Toward a Complete Record

In light of the recent discussion of the disregard syndrome,1 I would like to add something to your Jan. 7 cover story on SNPs.2 The fact that most nucleotide substitutions are synonymous, and the idea that the ratio of nonsynonymous to synonymous substitutions can indicate adaptive change, was described at length by Motoo Kimura in the1970s.3,4 The neutral theory of molecular evolution fundamentally affected subsequent evolutionary thought, even though it met some resistance at first. Technolog

Andrew Bieberich
Mar 17, 2002
In light of the recent discussion of the disregard syndrome,1 I would like to add something to your Jan. 7 cover story on SNPs.2 The fact that most nucleotide substitutions are synonymous, and the idea that the ratio of nonsynonymous to synonymous substitutions can indicate adaptive change, was described at length by Motoo Kimura in the1970s.3,4 The neutral theory of molecular evolution fundamentally affected subsequent evolutionary thought, even though it met some resistance at first. Technology has only recently allowed us to catalog SNPs on a genomic scale (hence the catchy new acronym), but Kimura described generally what we would see, and why.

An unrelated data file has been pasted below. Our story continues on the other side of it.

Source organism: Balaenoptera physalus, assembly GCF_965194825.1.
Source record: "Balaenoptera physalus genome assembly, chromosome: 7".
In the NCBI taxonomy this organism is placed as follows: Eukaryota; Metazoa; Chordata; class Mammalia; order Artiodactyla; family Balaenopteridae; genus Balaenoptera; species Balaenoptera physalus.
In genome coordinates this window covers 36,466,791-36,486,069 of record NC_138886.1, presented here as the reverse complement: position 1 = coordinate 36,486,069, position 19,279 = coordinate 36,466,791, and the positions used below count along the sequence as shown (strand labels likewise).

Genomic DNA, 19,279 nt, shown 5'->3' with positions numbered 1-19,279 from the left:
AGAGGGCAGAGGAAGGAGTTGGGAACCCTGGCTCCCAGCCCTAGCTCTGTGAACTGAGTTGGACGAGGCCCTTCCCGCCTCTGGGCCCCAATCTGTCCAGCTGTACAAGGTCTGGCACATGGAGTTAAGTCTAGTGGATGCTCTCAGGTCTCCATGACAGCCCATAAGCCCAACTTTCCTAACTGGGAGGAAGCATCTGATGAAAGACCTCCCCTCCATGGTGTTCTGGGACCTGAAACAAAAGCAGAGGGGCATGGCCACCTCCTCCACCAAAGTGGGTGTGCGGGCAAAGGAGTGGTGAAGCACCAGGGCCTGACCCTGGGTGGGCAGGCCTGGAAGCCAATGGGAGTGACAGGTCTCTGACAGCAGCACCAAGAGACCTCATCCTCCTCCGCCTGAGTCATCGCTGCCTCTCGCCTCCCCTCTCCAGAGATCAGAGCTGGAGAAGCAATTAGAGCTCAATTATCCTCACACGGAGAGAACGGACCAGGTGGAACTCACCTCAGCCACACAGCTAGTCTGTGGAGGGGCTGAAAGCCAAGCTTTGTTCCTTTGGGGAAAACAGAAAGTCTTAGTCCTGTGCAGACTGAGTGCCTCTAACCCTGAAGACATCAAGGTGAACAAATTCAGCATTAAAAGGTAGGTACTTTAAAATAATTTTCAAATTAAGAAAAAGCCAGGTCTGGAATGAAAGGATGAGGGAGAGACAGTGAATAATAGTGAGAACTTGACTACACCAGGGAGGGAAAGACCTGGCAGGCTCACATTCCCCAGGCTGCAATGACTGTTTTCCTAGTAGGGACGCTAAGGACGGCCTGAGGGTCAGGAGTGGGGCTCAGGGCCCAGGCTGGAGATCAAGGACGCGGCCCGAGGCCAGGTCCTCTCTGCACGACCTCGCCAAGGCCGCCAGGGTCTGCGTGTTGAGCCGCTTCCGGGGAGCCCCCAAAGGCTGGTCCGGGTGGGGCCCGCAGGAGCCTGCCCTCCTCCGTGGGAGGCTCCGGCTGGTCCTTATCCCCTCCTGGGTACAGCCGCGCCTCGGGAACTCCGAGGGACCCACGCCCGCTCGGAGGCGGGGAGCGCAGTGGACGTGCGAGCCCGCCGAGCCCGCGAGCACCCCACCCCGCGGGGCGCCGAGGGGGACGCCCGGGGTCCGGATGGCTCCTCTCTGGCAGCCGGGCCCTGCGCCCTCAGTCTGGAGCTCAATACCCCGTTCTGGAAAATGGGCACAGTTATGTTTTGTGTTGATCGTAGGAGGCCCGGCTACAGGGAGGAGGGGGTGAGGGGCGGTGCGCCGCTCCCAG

Andrew A. Bieberich
PhD Graduate Student
Department of Biological Sciences
Purdue University
West Lafayette, Indiana 47907
abieberi@purdue.edu

References
1. I. Ginsburg, "The disregard syndrome: A menace to honest science?" The Scientist, 15[24]:51, Dec. 10, 2001.

2. R. Lewis, "SNPs as windows on evolution,"...

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